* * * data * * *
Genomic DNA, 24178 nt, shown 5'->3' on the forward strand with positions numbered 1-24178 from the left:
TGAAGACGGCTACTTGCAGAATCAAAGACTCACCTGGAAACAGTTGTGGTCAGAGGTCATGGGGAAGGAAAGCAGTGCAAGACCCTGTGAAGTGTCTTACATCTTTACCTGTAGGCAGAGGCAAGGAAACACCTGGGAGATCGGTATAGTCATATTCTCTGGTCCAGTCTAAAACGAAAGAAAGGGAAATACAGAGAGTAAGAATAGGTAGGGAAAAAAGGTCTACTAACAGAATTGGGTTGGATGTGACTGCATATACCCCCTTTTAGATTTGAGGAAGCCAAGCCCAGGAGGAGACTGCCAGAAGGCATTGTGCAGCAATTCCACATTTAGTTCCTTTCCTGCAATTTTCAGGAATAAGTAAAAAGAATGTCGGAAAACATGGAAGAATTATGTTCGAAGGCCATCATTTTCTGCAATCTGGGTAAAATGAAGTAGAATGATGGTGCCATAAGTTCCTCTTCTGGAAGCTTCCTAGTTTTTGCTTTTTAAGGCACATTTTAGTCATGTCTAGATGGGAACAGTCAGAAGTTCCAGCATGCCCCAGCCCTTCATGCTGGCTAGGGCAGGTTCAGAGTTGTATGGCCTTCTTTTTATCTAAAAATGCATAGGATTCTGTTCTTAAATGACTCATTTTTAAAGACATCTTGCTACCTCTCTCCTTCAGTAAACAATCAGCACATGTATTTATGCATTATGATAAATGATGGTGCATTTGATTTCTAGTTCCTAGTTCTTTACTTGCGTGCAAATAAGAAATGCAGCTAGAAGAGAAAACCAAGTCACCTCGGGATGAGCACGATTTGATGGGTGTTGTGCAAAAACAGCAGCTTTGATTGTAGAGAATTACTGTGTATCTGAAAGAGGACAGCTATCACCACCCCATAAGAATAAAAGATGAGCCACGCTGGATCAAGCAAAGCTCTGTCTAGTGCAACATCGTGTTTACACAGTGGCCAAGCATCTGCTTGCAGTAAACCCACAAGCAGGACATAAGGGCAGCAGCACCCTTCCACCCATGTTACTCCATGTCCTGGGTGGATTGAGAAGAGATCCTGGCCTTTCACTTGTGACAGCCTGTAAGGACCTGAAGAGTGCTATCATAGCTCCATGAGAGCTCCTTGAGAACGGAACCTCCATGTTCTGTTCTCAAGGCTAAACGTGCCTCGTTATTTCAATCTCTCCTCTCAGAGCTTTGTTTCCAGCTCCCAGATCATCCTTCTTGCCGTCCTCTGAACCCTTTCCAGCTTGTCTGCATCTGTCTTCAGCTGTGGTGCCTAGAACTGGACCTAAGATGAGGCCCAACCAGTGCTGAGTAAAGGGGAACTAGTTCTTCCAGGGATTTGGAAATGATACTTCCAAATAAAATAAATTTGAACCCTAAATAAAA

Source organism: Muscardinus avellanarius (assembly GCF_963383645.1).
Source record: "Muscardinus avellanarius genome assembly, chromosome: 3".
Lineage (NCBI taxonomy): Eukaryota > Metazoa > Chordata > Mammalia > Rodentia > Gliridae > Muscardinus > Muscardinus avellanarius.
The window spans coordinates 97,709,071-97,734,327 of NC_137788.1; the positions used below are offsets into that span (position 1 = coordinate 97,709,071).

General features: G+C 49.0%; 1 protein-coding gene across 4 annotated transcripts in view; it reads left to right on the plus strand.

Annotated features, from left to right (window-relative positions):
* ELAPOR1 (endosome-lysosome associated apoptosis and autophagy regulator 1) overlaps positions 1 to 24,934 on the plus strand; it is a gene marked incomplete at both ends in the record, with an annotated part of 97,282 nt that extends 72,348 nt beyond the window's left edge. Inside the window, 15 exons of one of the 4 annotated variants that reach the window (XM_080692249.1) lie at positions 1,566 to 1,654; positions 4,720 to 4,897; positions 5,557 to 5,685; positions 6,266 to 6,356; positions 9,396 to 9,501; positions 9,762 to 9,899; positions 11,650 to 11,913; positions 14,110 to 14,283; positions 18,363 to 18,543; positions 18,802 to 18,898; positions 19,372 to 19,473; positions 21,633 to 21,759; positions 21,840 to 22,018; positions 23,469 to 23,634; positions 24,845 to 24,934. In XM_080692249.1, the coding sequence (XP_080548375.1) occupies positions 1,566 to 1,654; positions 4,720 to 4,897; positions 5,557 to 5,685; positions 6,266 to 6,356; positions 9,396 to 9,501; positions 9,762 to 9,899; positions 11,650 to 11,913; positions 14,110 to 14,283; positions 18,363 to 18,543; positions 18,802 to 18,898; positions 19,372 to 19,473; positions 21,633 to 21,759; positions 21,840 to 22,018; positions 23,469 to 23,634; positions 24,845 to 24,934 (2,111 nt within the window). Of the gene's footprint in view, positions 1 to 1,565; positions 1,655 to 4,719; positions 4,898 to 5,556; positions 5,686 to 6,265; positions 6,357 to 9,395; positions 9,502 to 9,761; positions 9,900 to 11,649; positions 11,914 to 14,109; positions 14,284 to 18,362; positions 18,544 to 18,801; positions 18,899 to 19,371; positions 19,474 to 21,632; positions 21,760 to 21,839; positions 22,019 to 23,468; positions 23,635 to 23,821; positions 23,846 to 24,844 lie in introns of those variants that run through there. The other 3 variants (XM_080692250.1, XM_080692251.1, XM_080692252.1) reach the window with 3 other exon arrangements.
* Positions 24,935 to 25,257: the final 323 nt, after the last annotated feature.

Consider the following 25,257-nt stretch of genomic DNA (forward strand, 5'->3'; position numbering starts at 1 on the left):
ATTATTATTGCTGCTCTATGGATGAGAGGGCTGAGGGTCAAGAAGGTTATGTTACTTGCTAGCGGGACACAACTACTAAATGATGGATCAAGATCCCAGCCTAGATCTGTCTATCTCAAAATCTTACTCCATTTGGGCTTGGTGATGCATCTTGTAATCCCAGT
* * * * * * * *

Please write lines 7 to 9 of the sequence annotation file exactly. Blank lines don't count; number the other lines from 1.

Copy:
General features: G+C 49.0%; 1 protein-coding gene across 4 annotated transcripts in view; it reads left to right on the plus strand.

Annotated features, from left to right (window-relative positions):
* ELAPOR1 (endosome-lysosome associated apoptosis and autophagy regulator 1) overlaps positions 1 to 24,934 on the plus strand; it is a gene marked incomplete at both ends in the record, with an annotated part of 97,282 nt that extends 72,348 nt beyond the window's left edge. Inside the window, 15 exons of one of the 4 annotated variants that reach the window (XM_080692249.1) lie at positions 1,566 to 1,654; positions 4,720 to 4,897; positions 5,557 to 5,685; positions 6,266 to 6,356; positions 9,396 to 9,501; positions 9,762 to 9,899; positions 11,650 to 11,913; positions 14,110 to 14,283; positions 18,363 to 18,543; positions 18,802 to 18,898; positions 19,372 to 19,473; positions 21,633 to 21,759; positions 21,840 to 22,018; positions 23,469 to 23,634; positions 24,845 to 24,934. In XM_080692249.1, the coding sequence (XP_080548375.1) occupies positions 1,566 to 1,654; positions 4,720 to 4,897; positions 5,557 to 5,685; positions 6,266 to 6,356; positions 9,396 to 9,501; positions 9,762 to 9,899; positions 11,650 to 11,913; positions 14,110 to 14,283; positions 18,363 to 18,543; positions 18,802 to 18,898; positions 19,372 to 19,473; positions 21,633 to 21,759; positions 21,840 to 22,018; positions 23,469 to 23,634; positions 24,845 to 24,934 (2,111 nt within the window). Of the gene's footprint in view, positions 1 to 1,565; positions 1,655 to 4,719; positions 4,898 to 5,556; positions 5,686 to 6,265; positions 6,357 to 9,395; positions 9,502 to 9,761; positions 9,900 to 11,649; positions 11,914 to 14,109; positions 14,284 to 18,362; positions 18,544 to 18,801; positions 18,899 to 19,371; positions 19,474 to 21,632; positions 21,760 to 21,839; positions 22,019 to 23,468; positions 23,635 to 23,821; positions 23,846 to 24,844 lie in introns of those variants that run through there. The other 3 variants (XM_080692250.1, XM_080692251.1, XM_080692252.1) reach the window with 3 other exon arrangements.